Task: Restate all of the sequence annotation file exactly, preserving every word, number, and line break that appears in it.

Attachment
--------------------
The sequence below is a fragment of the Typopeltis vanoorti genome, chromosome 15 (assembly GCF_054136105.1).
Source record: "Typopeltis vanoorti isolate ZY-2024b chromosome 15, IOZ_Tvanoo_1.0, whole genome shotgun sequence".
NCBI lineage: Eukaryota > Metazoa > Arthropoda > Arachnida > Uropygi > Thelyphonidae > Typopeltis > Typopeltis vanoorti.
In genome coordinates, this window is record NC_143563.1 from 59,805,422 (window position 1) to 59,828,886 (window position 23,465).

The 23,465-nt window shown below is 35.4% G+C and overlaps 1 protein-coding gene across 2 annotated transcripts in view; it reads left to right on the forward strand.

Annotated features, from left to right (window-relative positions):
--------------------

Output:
The sequence below is a fragment of the Typopeltis vanoorti genome, chromosome 15 (assembly GCF_054136105.1).
Source record: "Typopeltis vanoorti isolate ZY-2024b chromosome 15, IOZ_Tvanoo_1.0, whole genome shotgun sequence".
NCBI lineage: Eukaryota > Metazoa > Arthropoda > Arachnida > Uropygi > Thelyphonidae > Typopeltis > Typopeltis vanoorti.
In genome coordinates, this window is record NC_143563.1 from 59,805,422 (window position 1) to 59,828,886 (window position 23,465).

The 23,465-nt window shown below is 35.4% G+C and overlaps 1 protein-coding gene across 2 annotated transcripts in view; it reads left to right on the forward strand.

Annotated features, from left to right (window-relative positions):